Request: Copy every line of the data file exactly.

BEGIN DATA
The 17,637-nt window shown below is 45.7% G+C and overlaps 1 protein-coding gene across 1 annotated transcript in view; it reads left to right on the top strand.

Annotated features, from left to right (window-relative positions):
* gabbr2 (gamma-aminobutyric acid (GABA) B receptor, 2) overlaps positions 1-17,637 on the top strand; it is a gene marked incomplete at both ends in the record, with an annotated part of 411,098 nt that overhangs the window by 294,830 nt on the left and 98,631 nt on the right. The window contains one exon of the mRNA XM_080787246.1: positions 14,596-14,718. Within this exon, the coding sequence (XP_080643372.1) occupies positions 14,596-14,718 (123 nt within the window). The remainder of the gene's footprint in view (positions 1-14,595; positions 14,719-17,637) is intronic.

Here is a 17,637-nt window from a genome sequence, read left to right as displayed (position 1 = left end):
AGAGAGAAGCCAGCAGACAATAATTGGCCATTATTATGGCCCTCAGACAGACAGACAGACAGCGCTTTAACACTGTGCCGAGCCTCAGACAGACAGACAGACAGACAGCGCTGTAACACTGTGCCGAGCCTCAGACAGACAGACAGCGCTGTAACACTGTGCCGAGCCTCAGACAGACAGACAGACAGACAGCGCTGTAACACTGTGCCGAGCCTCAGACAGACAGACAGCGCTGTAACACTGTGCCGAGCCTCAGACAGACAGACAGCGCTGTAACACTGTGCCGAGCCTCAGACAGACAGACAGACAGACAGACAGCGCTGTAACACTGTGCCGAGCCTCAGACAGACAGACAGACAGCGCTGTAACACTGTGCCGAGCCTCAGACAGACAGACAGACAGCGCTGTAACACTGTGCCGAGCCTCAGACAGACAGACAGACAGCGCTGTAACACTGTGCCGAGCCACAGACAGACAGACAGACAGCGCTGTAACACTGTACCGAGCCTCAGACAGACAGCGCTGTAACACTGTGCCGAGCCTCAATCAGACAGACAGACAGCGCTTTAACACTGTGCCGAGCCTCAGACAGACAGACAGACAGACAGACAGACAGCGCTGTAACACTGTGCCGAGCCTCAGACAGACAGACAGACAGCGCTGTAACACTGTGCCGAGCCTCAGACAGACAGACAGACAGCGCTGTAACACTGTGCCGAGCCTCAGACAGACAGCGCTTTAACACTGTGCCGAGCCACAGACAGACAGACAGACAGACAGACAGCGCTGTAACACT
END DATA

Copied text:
The 17,637-nt window shown below is 45.7% G+C and overlaps 1 protein-coding gene across 1 annotated transcript in view; it reads left to right on the top strand.

Annotated features, from left to right (window-relative positions):
* gabbr2 (gamma-aminobutyric acid (GABA) B receptor, 2) overlaps positions 1-17,637 on the top strand; it is a gene marked incomplete at both ends in the record, with an annotated part of 411,098 nt that overhangs the window by 294,830 nt on the left and 98,631 nt on the right. The window contains one exon of the mRNA XM_080787246.1: positions 14,596-14,718. Within this exon, the coding sequence (XP_080643372.1) occupies positions 14,596-14,718 (123 nt within the window). The remainder of the gene's footprint in view (positions 1-14,595; positions 14,719-17,637) is intronic.

Here is a 17,637-nt window from a genome sequence, read left to right as displayed (position 1 = left end):
AGAGAGAAGCCAGCAGACAATAATTGGCCATTATTATGGCCCTCAGACAGACAGACAGACAGCGCTTTAACACTGTGCCGAGCCTCAGACAGACAGACAGACAGACAGCGCTGTAACACTGTGCCGAGCCTCAGACAGACAGACAGCGCTGTAACACTGTGCCGAGCCTCAGACAGACAGACAGACAGACAGCGCTGTAACACTGTGCCGAGCCTCAGACAGACAGACAGCGCTGTAACACTGTGCCGAGCCTCAGACAGACAGACAGCGCTGTAACACTGTGCCGAGCCTCAGACAGACAGACAGACAGACAGACAGCGCTGTAACACTGTGCCGAGCCTCAGACAGACAGACAGACAGCGCTGTAACACTGTGCCGAGCCTCAGACAGACAGACAGACAGCGCTGTAACACTGTGCCGAGCCTCAGACAGACAGACAGACAGCGCTGTAACACTGTGCCGAGCCACAGACAGACAGACAGACAGCGCTGTAACACTGTACCGAGCCTCAGACAGACAGCGCTGTAACACTGTGCCGAGCCTCAATCAGACAGACAGACAGCGCTTTAACACTGTGCCGAGCCTCAGACAGACAGACAGACAGACAGACAGACAGCGCTGTAACACTGTGCCGAGCCTCAGACAGACAGACAGACAGCGCTGTAACACTGTGCCGAGCCTCAGACAGACAGACAGACAGCGCTGTAACACTGTGCCGAGCCTCAGACAGACAGCGCTTTAACACTGTGCCGAGCCACAGACAGACAGACAGACAGACAGACAGCGCTGTAACACT